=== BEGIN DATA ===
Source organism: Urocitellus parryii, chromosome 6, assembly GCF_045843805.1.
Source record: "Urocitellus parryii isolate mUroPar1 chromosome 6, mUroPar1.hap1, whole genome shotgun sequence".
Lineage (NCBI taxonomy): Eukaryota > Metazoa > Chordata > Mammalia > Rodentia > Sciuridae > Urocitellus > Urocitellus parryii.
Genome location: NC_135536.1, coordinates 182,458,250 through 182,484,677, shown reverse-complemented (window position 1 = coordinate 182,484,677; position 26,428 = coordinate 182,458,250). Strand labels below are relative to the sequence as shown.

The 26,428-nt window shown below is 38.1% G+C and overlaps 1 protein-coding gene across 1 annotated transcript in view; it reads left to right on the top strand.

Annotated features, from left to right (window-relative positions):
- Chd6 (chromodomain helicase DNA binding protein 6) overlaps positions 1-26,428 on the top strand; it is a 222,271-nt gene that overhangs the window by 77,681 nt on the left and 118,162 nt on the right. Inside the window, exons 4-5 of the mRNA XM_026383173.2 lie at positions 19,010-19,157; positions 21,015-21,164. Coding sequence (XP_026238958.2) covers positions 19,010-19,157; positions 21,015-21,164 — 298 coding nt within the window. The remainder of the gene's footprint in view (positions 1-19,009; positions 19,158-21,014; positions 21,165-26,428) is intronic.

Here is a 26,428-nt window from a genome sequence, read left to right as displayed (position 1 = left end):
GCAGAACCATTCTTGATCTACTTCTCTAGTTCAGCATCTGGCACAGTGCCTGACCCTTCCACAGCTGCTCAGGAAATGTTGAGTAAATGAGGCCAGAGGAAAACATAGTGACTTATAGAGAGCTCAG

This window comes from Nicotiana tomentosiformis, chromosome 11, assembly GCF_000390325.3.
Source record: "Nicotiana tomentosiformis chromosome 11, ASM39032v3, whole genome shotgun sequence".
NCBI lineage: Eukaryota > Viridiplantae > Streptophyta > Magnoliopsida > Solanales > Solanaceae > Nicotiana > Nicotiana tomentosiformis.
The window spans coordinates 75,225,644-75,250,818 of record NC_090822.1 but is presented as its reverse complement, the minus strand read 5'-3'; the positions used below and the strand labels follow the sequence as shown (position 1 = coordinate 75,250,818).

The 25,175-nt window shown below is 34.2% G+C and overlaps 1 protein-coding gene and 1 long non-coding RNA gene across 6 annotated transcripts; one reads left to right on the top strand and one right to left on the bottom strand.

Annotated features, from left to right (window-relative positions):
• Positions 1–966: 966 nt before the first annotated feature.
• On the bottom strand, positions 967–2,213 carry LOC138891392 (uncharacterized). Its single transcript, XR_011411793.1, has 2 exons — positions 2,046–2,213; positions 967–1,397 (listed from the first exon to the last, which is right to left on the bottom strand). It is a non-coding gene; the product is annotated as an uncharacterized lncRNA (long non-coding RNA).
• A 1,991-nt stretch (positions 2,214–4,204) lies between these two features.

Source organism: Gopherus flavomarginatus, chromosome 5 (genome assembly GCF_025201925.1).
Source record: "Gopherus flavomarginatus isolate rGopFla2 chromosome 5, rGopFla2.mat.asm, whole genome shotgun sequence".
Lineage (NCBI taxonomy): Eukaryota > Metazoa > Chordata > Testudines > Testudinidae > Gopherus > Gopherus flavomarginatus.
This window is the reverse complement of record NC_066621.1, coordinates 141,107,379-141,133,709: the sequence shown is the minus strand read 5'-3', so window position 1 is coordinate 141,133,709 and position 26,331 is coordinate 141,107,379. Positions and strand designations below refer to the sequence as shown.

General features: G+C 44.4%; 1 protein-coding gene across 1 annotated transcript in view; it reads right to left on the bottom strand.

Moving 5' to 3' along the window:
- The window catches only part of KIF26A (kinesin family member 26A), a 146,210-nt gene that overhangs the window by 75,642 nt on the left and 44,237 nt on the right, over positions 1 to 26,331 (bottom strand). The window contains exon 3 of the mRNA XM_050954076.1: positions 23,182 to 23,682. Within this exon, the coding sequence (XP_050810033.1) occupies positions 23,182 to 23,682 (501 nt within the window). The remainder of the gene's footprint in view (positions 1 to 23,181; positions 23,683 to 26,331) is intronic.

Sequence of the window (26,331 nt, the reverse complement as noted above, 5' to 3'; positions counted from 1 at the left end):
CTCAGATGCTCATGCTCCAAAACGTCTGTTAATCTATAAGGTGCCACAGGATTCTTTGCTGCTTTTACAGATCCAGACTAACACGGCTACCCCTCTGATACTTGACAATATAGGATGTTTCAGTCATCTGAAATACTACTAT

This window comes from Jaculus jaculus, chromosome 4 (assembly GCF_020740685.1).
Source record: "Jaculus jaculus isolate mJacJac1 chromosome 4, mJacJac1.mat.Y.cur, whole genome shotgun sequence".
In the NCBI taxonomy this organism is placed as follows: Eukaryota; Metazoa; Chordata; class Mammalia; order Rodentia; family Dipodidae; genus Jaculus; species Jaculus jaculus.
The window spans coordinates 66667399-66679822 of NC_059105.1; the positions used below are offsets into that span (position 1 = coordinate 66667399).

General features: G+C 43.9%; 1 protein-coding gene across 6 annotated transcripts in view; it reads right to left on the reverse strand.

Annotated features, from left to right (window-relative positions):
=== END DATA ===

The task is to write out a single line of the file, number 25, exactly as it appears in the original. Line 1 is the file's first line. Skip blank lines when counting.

- The window catches only part of KIF26A (kinesin family member 26A), a 146,210-nt gene that overhangs the window by 75,642 nt on the left and 44,237 nt on the right, over positions 1 to 26,331 (bottom strand). The window contains exon 3 of the mRNA XM_050954076.1: positions 23,182 to 23,682. Within this exon, the coding sequence (XP_050810033.1) occupies positions 23,182 to 23,682 (501 nt within the window). The remainder of the gene's footprint in view (positions 1 to 23,181; positions 23,683 to 26,331) is intronic.